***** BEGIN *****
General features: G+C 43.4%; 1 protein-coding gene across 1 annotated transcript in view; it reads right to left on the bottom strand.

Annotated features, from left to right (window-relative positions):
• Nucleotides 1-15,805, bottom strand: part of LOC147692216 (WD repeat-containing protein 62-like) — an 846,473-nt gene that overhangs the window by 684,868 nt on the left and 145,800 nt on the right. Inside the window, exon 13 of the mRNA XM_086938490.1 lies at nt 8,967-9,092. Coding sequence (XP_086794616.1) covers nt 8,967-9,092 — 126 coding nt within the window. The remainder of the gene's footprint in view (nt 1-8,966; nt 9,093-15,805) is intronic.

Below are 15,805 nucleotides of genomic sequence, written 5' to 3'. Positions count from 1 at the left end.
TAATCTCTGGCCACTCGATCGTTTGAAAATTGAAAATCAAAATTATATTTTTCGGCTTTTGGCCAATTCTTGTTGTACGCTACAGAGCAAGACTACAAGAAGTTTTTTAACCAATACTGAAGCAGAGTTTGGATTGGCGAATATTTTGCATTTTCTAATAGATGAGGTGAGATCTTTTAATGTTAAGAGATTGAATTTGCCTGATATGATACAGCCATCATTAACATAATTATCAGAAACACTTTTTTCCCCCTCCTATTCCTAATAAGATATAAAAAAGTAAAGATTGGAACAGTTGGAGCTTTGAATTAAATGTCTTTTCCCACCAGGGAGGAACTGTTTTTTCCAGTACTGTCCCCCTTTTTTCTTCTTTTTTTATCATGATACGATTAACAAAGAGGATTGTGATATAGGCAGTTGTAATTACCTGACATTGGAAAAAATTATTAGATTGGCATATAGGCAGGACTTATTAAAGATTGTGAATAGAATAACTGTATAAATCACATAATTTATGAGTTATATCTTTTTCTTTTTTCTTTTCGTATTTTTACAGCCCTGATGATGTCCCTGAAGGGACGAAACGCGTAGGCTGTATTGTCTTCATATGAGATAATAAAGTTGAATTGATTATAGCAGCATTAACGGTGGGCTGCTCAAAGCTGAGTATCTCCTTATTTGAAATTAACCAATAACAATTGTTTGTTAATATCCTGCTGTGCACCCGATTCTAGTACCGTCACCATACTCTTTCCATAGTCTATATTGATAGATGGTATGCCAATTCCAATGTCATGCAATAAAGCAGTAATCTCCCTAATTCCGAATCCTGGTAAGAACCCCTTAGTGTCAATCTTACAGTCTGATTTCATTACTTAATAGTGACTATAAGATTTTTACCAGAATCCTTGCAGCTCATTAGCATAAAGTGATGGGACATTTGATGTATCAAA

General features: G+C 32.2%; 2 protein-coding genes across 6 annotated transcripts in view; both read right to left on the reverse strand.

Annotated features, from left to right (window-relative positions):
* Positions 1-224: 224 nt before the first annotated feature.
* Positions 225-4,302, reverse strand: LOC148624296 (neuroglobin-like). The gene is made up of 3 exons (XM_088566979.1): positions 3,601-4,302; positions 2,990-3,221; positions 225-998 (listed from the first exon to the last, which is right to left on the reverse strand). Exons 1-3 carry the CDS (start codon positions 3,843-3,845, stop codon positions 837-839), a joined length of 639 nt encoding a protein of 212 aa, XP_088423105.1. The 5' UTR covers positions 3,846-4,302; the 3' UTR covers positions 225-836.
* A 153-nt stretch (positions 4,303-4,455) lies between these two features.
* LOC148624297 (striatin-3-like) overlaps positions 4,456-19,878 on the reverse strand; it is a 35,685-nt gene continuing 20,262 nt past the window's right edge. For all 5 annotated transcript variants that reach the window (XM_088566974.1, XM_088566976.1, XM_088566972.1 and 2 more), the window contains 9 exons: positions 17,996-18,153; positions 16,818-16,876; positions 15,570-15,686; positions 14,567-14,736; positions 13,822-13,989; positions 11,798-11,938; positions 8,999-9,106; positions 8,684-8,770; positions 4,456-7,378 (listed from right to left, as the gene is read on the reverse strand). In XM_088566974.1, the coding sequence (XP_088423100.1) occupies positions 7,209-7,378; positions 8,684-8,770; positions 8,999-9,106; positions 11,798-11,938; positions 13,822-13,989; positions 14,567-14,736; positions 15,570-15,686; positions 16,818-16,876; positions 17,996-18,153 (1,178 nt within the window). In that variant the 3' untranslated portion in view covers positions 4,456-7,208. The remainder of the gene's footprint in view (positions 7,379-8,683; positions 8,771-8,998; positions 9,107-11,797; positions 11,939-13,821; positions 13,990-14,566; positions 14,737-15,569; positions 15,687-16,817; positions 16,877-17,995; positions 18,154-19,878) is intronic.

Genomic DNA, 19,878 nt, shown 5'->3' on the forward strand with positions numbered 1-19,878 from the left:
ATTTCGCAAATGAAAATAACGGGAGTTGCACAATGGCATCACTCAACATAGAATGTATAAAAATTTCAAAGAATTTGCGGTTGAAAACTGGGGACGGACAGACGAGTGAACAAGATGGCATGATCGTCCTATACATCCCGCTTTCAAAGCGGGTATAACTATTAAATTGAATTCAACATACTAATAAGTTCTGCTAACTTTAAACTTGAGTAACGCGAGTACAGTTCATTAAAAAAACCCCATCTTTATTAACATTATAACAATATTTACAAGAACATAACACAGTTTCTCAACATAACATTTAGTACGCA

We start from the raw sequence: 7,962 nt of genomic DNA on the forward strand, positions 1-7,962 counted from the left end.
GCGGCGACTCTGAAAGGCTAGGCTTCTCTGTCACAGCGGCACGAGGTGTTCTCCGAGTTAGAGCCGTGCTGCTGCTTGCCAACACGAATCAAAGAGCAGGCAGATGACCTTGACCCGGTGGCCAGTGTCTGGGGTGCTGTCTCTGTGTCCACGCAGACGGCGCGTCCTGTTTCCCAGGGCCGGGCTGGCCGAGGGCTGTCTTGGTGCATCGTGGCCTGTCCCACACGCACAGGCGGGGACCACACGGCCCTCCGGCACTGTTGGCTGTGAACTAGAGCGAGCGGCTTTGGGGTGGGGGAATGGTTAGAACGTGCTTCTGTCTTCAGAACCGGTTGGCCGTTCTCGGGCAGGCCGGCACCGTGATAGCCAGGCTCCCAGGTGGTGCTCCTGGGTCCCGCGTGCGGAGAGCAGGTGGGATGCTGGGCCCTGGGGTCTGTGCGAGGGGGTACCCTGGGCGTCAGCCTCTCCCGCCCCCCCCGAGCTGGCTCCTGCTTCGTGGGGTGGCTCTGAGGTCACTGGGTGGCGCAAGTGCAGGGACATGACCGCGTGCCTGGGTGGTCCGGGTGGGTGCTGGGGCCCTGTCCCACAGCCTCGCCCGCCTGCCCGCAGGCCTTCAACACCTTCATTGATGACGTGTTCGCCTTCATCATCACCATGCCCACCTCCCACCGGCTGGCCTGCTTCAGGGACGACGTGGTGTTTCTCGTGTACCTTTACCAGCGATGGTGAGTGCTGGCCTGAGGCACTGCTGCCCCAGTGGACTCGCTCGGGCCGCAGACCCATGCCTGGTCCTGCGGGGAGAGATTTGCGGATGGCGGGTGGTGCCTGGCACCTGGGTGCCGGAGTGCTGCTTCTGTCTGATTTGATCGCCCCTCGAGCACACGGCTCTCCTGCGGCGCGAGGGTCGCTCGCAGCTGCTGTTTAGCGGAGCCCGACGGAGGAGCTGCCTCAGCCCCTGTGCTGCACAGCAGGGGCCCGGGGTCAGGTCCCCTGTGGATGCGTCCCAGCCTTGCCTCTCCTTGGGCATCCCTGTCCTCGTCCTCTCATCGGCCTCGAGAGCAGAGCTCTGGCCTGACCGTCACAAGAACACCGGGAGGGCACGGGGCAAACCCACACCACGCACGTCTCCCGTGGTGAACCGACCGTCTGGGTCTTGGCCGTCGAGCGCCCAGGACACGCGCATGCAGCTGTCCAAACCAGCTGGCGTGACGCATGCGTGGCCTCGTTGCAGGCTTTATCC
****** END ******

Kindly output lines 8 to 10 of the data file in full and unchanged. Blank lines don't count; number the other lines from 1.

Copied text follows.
* Positions 1-224: 224 nt before the first annotated feature.
* Positions 225-4,302, reverse strand: LOC148624296 (neuroglobin-like). The gene is made up of 3 exons (XM_088566979.1): positions 3,601-4,302; positions 2,990-3,221; positions 225-998 (listed from the first exon to the last, which is right to left on the reverse strand). Exons 1-3 carry the CDS (start codon positions 3,843-3,845, stop codon positions 837-839), a joined length of 639 nt encoding a protein of 212 aa, XP_088423105.1. The 5' UTR covers positions 3,846-4,302; the 3' UTR covers positions 225-836.
* A 153-nt stretch (positions 4,303-4,455) lies between these two features.